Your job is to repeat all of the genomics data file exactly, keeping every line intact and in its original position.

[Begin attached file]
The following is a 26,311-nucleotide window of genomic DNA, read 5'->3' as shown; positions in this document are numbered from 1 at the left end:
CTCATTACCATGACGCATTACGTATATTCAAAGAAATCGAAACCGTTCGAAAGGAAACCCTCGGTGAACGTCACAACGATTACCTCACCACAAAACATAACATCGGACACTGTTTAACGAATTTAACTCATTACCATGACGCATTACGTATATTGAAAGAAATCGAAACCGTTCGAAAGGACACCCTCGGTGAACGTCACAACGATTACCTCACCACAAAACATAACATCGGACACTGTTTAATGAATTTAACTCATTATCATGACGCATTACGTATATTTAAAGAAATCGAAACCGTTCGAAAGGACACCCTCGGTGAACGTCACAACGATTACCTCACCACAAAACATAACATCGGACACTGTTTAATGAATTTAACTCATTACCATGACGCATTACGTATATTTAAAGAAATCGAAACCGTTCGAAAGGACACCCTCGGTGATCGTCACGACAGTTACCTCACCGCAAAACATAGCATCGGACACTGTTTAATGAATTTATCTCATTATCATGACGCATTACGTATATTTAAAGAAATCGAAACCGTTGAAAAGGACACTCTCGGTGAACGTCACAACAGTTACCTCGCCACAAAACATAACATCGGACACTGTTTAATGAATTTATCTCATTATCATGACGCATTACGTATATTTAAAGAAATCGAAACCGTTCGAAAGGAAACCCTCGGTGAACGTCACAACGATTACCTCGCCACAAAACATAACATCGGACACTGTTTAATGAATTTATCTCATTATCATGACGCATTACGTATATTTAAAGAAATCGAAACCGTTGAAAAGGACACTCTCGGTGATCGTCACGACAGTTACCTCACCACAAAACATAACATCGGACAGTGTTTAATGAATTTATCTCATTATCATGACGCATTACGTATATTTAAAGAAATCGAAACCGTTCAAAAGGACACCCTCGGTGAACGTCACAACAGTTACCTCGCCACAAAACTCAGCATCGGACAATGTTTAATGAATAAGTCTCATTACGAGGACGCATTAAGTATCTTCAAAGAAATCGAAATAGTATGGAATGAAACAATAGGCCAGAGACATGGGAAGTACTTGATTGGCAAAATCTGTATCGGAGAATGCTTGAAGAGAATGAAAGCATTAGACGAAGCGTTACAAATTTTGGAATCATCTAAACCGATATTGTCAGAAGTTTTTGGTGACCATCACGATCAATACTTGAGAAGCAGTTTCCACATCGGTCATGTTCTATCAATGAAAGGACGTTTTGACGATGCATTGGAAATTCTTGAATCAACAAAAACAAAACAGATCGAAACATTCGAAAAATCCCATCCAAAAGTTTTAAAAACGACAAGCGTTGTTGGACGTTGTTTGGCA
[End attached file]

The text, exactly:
The following is a 26,311-nucleotide window of genomic DNA, read 5'->3' as shown; positions in this document are numbered from 1 at the left end:
CTCATTACCATGACGCATTACGTATATTCAAAGAAATCGAAACCGTTCGAAAGGAAACCCTCGGTGAACGTCACAACGATTACCTCACCACAAAACATAACATCGGACACTGTTTAACGAATTTAACTCATTACCATGACGCATTACGTATATTGAAAGAAATCGAAACCGTTCGAAAGGACACCCTCGGTGAACGTCACAACGATTACCTCACCACAAAACATAACATCGGACACTGTTTAATGAATTTAACTCATTATCATGACGCATTACGTATATTTAAAGAAATCGAAACCGTTCGAAAGGACACCCTCGGTGAACGTCACAACGATTACCTCACCACAAAACATAACATCGGACACTGTTTAATGAATTTAACTCATTACCATGACGCATTACGTATATTTAAAGAAATCGAAACCGTTCGAAAGGACACCCTCGGTGATCGTCACGACAGTTACCTCACCGCAAAACATAGCATCGGACACTGTTTAATGAATTTATCTCATTATCATGACGCATTACGTATATTTAAAGAAATCGAAACCGTTGAAAAGGACACTCTCGGTGAACGTCACAACAGTTACCTCGCCACAAAACATAACATCGGACACTGTTTAATGAATTTATCTCATTATCATGACGCATTACGTATATTTAAAGAAATCGAAACCGTTCGAAAGGAAACCCTCGGTGAACGTCACAACGATTACCTCGCCACAAAACATAACATCGGACACTGTTTAATGAATTTATCTCATTATCATGACGCATTACGTATATTTAAAGAAATCGAAACCGTTGAAAAGGACACTCTCGGTGATCGTCACGACAGTTACCTCACCACAAAACATAACATCGGACAGTGTTTAATGAATTTATCTCATTATCATGACGCATTACGTATATTTAAAGAAATCGAAACCGTTCAAAAGGACACCCTCGGTGAACGTCACAACAGTTACCTCGCCACAAAACTCAGCATCGGACAATGTTTAATGAATAAGTCTCATTACGAGGACGCATTAAGTATCTTCAAAGAAATCGAAATAGTATGGAATGAAACAATAGGCCAGAGACATGGGAAGTACTTGATTGGCAAAATCTGTATCGGAGAATGCTTGAAGAGAATGAAAGCATTAGACGAAGCGTTACAAATTTTGGAATCATCTAAACCGATATTGTCAGAAGTTTTTGGTGACCATCACGATCAATACTTGAGAAGCAGTTTCCACATCGGTCATGTTCTATCAATGAAAGGACGTTTTGACGATGCATTGGAAATTCTTGAATCAACAAAAACAAAACAGATCGAAACATTCGAAAAATCCCATCCAAAAGTTTTAAAAACGACAAGCGTTGTTGGACGTTGTTTGGCA